Interest in what might be described as the art of the table has been growing apace for over two decades, and perhaps no aspect of this fertile field of study has proved more intriguing – or elusive – than the spectacular but ephemeral sculptural creations in sugar and starched folded linen described by the chroniclers of the renaissance courts in Italy. For the latest investigation, curators Giovanna Giusti and Riccardo Spinelli have focused specifically on the well-documented marriage banquet of Maria de’ Medici and Henri IV of France which took place in the Palazzo Vecchio in Florence on 5 October, 1600.
‘Sweet Triumphs and the Finest of Folds: sugar sculpture and napkins for the Florentine marriage of Maria de’Medici’ at the Palazzo Pitti (until 7 June) is, of necessity, a bravura evocation rather than exact recreation of that most sumptuous and fantastical of feasts. This dynastic marriage – Henri was broke and Maria’s dowry was a vast 600,000 corone – had taken place that morning in the Duomo with Henri in absentia and Maria’s uncle Ferdinando I de’ Medici acting as proxy, and the subsequent banquet was a brilliantly orchestrated reflection of Medici might and magnificence. No expense was spared – and the most distinguished artists of the Medici court are revealed as devising or recording the proceedings masterminded by the stage designer, architect and military engineer Bernardo Buontalenti.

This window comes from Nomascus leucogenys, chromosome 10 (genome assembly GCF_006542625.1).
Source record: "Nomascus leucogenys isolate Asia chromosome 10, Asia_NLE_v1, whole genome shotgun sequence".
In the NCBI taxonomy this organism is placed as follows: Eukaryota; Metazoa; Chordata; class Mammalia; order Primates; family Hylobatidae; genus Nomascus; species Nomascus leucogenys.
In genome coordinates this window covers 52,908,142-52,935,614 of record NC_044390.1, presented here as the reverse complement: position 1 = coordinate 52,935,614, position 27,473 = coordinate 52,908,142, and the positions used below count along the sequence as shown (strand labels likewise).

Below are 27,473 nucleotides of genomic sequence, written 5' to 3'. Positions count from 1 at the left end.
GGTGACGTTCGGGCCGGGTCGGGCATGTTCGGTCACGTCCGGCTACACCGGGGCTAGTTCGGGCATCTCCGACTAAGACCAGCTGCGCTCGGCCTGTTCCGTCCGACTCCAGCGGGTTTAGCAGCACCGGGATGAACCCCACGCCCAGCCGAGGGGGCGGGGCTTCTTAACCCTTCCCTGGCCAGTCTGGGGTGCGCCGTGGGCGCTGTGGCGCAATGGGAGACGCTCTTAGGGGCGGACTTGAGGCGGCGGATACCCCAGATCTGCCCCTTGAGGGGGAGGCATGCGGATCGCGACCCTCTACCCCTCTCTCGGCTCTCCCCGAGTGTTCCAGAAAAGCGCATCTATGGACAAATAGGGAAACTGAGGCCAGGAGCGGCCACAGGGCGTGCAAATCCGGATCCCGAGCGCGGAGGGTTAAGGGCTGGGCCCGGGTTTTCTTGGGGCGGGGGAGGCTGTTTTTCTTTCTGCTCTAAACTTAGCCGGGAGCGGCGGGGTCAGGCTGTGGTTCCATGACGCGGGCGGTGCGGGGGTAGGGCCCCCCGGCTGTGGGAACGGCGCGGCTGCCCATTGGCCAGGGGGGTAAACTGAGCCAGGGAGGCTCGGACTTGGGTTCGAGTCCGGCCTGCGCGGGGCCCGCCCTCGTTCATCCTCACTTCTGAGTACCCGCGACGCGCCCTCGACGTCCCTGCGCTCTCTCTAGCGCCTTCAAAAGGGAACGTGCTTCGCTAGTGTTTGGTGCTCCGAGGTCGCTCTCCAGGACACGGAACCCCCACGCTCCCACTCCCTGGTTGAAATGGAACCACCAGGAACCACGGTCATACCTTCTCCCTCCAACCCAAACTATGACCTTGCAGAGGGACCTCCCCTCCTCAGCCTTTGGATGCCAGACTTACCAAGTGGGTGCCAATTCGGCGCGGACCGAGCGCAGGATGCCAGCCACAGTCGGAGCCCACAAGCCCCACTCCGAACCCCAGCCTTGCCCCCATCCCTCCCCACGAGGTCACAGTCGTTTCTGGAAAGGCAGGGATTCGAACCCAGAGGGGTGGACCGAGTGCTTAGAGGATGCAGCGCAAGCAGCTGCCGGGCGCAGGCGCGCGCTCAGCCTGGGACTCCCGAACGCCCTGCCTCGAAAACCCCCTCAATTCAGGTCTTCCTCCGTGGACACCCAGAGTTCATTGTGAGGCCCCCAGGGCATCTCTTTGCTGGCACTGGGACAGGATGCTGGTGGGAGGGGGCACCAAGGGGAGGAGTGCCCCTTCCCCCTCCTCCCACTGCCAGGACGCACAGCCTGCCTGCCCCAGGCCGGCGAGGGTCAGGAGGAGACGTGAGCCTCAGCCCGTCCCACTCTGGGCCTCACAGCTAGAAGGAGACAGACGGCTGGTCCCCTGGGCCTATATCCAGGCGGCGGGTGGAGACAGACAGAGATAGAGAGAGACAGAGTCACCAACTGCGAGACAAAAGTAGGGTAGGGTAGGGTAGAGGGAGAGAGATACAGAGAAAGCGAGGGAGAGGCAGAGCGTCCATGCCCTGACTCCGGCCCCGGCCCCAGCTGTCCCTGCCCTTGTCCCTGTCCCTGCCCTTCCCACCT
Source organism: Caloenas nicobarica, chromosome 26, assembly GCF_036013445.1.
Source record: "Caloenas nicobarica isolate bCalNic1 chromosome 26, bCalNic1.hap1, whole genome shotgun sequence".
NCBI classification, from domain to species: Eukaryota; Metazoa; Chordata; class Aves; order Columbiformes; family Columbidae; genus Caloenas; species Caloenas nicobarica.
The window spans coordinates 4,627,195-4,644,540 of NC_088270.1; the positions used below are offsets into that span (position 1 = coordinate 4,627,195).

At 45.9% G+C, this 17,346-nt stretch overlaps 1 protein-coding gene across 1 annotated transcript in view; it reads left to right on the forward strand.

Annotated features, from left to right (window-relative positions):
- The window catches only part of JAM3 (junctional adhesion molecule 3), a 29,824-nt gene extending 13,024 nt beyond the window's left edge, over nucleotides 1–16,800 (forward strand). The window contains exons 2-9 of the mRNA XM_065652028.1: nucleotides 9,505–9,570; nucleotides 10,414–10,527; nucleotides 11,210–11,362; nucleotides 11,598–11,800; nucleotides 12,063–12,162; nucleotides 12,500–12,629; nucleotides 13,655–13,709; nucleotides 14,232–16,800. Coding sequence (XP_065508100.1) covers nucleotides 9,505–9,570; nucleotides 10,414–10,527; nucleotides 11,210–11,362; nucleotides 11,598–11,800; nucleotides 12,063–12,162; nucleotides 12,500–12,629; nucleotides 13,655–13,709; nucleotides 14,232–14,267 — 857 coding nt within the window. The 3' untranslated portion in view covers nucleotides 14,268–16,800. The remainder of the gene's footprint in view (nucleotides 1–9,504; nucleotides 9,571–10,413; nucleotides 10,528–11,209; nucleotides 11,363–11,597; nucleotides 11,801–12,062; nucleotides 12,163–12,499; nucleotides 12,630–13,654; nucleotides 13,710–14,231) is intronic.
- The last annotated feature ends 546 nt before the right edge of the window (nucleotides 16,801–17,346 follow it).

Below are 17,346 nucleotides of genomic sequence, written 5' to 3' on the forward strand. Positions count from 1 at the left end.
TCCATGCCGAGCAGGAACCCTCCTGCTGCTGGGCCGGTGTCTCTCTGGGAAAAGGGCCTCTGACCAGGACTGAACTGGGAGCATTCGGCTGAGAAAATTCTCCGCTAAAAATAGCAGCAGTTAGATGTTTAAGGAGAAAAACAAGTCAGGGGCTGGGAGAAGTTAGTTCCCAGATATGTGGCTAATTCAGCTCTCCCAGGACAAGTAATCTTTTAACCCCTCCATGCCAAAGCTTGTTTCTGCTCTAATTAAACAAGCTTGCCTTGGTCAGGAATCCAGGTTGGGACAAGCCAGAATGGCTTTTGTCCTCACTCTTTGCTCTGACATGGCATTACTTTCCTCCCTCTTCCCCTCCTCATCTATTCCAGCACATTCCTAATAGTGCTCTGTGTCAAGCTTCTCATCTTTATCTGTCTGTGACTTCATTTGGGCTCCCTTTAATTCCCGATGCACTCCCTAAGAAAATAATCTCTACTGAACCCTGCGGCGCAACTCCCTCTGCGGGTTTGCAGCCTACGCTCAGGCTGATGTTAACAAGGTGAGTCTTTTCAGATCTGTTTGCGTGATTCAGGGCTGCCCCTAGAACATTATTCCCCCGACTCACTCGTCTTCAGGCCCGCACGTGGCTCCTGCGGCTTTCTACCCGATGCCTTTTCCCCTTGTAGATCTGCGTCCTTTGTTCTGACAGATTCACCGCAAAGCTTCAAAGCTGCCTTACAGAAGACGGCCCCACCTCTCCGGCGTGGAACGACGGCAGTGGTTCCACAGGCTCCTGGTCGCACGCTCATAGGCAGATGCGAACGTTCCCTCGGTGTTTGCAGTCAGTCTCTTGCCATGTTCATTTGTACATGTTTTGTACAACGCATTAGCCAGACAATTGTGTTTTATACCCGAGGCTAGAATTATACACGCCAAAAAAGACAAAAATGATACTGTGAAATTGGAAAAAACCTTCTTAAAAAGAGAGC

Jacopo Ligozzi, for one, designed the massive 17ft high credenza behind the new queen’s table in the form of the Lily of France veneered with semi-precious stones and designed to display 2,000 Medici treasures – and vessels here from the Museo degli Argenti in gold, lapis lazuli, rock crystal and other semi-precious hardstones suggest just how dazzling it would have looked. Giambologna himself, assisted by Pietro Tacca, supervised the casting of the sugar sculptures, many of which were after his own bronzes. New research has revealed the names of the craftsmen who made them, including those who clad the sculptures’ bases in gold or silver leaf. It seems that the bronze equestrian figure of Henri IV attributed to Giambologna or his school now in Dijon was based on the sugar prototype made for the occasion. For the show, the documented sugar sculptures have been skilfully recreated using the traditional lost-wax technique by the Fonderia Del Guidice (the bronzes that inspired them are displayed in nearby vitrines).
Even more remarkable, perhaps, is the recreation of the veritable menagerie of large animals – real and fantastical – and complex sculptural groups created out of folded starched napkins by the Catalan artist Joan Sallas who was spent 13 years perfecting the techniques gleaned from Mattia Giegher’s Trattato delle piegature of 1629. Guests at the banquet were astounded when a lion of folded linen on Maria’s table suddenly rose up on its hind legs and myriad lilies blossomed from its chest, and here we see Sallas’s homage to this as well as to the likes of an oak tree with silvered acorns and a rhinoceros, or a scene with two hunters armed with arquebuses and spears, two dogs attacking a bear and a wary fox, all of which were recorded in Michelangelo Buonarroti the Younger’s account of the marriage. Don’t miss the compelling videos demonstrating how both the napkin and sugar sculptures were made.
‘Sweet Triumphs and the Finest of Folds: sugar sculpture and napkins for the Florentine marriage of Maria de’Medici’ is at the Palazzo Pitti until 7 June.
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